[UPDATED on Sept, 1, 2020 to include new research]
One of the things that sets the Weighless approach apart from other weight loss programs is our emphasis on slow weight loss. Instead of coaching our members to lose a couple of pounds a week, we try to hold them to a few pounds a month.
Crazy, right? And yet there is a method to our madness.
The famous (and heartbreaking) “Biggest Loser” study demonstrates just how much damage fast weight can do to your metabolism. After six years, virtually all of the contestants had regained every pound (and more)–despite continuing to eat fewer calories.
And then there’s the loss of lean muscle. Most people can only lose 2-3 pounds of body fat per month. If you’re losing weight faster than that, the rest is likely to be lean muscle. Believe me, that’s NOT what you’re trying to lose.
Although our approach may seem like an insanely slow way to lose weight, we’re finding that it’s actually a much quicker (and less unpleasant) path to sustainable fat loss. Interestingly, our members frequently report that after losing weight the “Weighless way,” they look and their clothes fit as if they have lost much more than they actually have.
Losing weight slowly not only preserves your metabolism and muscle mass. It also gives you more time to acquire the habits and practice the skills that will help you maintain a lower weight, heading off the dreaded–and seemingly inevitable–rebound weight gain.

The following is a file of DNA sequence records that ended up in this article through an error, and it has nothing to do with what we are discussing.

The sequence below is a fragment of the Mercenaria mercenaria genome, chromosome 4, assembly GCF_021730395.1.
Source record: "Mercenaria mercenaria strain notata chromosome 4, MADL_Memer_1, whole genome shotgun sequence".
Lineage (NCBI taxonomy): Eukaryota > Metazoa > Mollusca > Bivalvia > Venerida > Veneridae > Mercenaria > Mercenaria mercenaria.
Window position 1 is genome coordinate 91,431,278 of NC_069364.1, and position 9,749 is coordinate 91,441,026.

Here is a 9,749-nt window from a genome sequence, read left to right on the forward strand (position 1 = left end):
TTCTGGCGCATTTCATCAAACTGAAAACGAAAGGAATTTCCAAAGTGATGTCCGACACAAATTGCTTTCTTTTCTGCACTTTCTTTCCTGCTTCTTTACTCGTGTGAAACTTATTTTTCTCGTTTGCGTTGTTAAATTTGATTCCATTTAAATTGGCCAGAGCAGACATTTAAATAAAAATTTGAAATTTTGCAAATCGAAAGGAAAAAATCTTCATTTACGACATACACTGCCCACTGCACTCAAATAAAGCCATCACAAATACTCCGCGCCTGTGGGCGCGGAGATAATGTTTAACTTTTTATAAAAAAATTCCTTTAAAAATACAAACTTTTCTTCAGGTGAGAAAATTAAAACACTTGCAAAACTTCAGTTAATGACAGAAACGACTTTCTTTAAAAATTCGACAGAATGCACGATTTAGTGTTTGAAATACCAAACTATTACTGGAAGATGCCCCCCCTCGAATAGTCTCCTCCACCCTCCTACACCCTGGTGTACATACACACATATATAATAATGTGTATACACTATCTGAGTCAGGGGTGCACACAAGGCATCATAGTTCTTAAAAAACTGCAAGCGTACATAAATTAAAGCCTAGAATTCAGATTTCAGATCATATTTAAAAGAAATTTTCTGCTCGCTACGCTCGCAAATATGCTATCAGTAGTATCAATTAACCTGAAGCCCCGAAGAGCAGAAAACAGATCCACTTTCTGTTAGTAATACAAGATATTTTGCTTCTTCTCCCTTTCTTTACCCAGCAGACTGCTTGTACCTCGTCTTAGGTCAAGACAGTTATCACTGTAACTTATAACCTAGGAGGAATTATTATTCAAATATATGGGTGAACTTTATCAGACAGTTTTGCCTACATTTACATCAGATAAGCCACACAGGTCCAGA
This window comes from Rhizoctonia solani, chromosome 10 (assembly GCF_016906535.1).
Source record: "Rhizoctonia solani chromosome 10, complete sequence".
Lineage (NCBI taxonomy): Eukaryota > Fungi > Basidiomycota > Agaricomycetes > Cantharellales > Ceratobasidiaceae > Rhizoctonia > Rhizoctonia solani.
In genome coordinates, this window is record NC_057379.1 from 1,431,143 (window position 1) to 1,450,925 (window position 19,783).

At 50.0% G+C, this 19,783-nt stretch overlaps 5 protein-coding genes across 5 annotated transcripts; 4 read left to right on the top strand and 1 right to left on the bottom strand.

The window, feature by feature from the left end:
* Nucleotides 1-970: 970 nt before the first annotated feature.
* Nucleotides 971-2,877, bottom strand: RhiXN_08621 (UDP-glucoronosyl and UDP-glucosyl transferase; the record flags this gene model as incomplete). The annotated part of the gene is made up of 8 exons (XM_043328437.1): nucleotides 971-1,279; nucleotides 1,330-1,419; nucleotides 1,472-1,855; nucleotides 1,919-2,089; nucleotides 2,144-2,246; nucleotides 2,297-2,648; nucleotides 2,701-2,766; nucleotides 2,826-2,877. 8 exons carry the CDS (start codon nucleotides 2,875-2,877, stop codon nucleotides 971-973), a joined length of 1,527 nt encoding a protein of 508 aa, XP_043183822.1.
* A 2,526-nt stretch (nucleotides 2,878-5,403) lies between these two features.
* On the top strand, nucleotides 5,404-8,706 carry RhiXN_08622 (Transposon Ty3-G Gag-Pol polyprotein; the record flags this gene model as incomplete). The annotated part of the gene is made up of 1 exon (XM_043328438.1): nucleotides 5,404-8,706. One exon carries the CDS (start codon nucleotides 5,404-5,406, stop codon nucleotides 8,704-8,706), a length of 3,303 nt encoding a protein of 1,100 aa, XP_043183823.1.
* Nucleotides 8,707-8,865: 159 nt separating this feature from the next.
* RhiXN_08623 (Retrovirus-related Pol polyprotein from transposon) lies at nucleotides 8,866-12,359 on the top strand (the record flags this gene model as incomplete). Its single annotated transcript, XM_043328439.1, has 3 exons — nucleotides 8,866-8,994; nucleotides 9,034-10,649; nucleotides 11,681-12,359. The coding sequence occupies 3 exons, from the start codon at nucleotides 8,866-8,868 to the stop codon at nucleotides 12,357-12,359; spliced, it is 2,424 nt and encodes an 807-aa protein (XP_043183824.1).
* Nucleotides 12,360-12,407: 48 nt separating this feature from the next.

It all makes sense, right? But occasionally, someone in the group will ask if there is published research to support the merits of the super slow pace of weight loss we endorse. Fair enough. I’ve built a reputation for being evidence-based, and most of the people who sign up for my programs cite this as one of the reasons they trust my advice.
Show Me the Research
A few studies have compared the effects of slow vs. fast weight loss. For example:
A 2016 study involving almost 60 subjects found that those who lost weight more slowly lost less muscle mass, which was associated with less weight regain. A similar (but longer) study dating back to 1994 compared the effects of “fast” vs. “slow” weight loss and found that the fast losers lost more weight initially but were much more likely to regain it.
Frustratingly, many of the studies that compare fast and slow weight loss define “slow” as 4-5% of your total body weight per month, which is still too fast by our standards. But here have been at least two excellent studies where the slow pace is in line with our recommendations.
This 2014 study involved 200 subjects, both men and women. Over the course of the study, the subjects lost 15% of their starting body weight, on average. The slower group lost at a pace of about 1.5% of their total body weight per month. The faster group lost at a more typical rate of 4.5% of their total body weight per month. Although both groups lost the same amount of weight, the slow group lost 10% more body fat and 50% less lean muscle as the faster group.
This 2018 study by a different research group involved 68 subjects (all men) who lost 6% of their starting body weight. Once again, the slower group lost 1.5% of their total body weight per month and the faster group 4.5% per month. But the difference in body composition was a lot more dramatic. The slower group lost 50% more fat and 75% less lean muscle than the faster group.
Our approach is certainly informed by research–but it also draws heavily on our experience and common sense. And although we are not (yet) conducting a controlled trial, the results we are seeing and the feedback we are getting from our members are enormously validating. I think we’re onto something here…and maybe the researchers will take notice.